Growing up as a girl in Baghdad, a society where patriarchy rules single-handedly, it seemed for author Weam Namou as if women had no role in building the first known highly productive and sophisticated city-state settlements. Come to find out, the very opposite is true. Archaeological evidence proves that women had great political and religious status during the Garden of Eden period, where, once upon a time, goddesses and gods lived harmoniously together. 

As an apprentice in a four-year shamanism school, Namou discovered ancient teachings of the Feminine Divine that helped empower her and manifest her dreams. They also connected her to her Mesopotamian roots, helping her realize where her strength came from.

There was a design and rhythm to the Garden of Eden, a yin and yang concept. Through the veil of ignorance, we lost that paradise. To create that balance in a new way, we first have to heal the earth by opening certain stories and putting them back onto the page and into our collective memory.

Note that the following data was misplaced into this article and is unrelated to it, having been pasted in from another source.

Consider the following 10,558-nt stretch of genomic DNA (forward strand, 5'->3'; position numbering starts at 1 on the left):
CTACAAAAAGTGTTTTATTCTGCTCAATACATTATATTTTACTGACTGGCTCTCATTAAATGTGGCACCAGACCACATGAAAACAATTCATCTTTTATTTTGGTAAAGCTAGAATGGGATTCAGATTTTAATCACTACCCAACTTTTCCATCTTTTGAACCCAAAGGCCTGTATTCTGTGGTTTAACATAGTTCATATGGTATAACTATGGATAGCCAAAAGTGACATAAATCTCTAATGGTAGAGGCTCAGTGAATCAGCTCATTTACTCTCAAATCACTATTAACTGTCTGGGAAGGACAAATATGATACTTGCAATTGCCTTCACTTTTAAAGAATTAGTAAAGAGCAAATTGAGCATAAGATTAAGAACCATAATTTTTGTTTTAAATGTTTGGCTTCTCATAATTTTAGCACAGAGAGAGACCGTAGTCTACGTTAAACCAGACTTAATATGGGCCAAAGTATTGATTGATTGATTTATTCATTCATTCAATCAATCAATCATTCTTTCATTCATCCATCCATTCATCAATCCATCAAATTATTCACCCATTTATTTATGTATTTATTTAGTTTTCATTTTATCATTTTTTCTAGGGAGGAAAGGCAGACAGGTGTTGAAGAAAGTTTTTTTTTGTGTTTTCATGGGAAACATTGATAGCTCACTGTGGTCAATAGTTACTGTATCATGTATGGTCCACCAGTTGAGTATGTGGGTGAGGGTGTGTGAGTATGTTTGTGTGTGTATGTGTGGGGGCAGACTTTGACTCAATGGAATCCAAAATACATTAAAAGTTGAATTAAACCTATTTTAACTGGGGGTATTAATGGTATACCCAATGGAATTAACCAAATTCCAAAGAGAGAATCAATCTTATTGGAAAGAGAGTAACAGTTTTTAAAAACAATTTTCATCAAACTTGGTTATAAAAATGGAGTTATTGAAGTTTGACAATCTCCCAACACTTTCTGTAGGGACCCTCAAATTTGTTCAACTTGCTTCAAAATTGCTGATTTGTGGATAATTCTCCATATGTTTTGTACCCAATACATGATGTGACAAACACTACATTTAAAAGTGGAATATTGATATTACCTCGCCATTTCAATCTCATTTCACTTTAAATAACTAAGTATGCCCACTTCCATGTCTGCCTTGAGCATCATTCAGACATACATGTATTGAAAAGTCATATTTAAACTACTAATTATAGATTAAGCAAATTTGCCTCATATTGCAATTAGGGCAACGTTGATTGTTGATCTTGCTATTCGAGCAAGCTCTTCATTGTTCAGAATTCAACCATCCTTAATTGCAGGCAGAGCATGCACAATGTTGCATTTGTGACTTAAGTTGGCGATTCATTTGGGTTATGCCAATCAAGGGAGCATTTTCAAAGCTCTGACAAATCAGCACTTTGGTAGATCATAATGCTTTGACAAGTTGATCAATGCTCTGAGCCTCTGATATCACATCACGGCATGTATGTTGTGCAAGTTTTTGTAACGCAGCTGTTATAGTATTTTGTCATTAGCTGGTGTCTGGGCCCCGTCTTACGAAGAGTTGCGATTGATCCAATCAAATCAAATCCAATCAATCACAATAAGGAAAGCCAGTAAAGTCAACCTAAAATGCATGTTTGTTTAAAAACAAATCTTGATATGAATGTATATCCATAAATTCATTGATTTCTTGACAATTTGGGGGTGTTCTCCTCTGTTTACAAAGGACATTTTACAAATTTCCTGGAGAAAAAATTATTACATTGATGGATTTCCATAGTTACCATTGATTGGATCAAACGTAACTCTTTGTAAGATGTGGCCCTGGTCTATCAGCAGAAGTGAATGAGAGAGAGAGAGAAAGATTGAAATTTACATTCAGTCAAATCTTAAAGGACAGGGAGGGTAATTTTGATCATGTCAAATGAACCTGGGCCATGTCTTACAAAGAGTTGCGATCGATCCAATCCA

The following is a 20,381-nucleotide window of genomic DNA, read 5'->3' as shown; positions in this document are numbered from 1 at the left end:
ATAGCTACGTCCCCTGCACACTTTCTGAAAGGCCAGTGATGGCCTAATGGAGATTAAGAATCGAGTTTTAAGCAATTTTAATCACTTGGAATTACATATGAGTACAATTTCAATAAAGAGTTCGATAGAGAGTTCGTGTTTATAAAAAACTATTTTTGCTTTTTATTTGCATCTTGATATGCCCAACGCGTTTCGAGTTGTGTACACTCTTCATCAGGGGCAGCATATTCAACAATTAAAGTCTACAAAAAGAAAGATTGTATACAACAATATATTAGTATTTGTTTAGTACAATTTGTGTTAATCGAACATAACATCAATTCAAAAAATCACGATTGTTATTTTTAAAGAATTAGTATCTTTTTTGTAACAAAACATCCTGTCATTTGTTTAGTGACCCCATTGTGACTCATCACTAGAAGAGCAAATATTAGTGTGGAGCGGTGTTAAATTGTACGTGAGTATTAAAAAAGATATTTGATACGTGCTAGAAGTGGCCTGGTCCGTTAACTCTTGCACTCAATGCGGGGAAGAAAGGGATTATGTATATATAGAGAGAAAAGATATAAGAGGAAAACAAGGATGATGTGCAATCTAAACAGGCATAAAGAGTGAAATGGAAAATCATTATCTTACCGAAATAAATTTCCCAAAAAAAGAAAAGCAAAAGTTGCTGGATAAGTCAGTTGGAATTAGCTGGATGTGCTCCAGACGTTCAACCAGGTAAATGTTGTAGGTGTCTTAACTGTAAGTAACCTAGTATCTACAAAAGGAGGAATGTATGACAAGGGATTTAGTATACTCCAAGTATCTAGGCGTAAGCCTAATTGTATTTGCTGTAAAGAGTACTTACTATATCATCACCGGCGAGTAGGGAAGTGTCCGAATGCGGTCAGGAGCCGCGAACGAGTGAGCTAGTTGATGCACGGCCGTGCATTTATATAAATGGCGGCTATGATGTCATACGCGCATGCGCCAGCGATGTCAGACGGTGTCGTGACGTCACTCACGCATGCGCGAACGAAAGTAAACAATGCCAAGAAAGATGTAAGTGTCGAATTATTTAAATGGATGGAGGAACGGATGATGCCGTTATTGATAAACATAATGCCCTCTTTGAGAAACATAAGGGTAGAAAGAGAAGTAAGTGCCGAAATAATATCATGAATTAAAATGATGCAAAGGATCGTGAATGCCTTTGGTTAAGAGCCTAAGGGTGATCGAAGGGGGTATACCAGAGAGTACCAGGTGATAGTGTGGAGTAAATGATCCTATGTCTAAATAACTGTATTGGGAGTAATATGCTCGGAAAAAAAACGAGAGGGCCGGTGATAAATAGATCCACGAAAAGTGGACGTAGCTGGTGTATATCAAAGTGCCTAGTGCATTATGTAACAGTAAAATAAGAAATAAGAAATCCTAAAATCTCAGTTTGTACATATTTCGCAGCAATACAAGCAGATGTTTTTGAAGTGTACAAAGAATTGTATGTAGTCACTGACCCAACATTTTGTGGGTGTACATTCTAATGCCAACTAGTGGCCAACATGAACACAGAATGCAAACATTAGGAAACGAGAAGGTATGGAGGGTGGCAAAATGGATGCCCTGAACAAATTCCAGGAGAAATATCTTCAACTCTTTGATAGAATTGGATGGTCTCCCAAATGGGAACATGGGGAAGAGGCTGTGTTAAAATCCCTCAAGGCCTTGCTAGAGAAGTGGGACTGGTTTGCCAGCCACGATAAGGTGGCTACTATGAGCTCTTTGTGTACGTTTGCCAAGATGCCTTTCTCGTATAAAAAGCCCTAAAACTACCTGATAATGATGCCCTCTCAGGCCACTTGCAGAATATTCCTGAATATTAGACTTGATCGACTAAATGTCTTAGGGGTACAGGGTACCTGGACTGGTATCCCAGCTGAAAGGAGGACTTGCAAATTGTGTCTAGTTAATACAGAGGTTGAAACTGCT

In Mesopotamian Goddesses: Unveiling Your Feminine Power, Namou brings forth a transformed understanding of feminine consciousness, helping you, through powerful yet practical exercises, to manifest your dreams and create a healthy marriage within yourself, your home, and society. 



Chapter 1….The Cradle of Civilization

Chapter 2….Tiamat (Goddess of the Sea Salt)

Chapter 3….Ninhursag (Lady of the Mountains)

Chapter 4…. Ningal (The Great Lady)

Chapter 5….Inanna and Ereshkegal (Goddess of Heaven and Earth & Goddess of the Underworld)

Chapter 6….Ninlil (Lady of the Wind)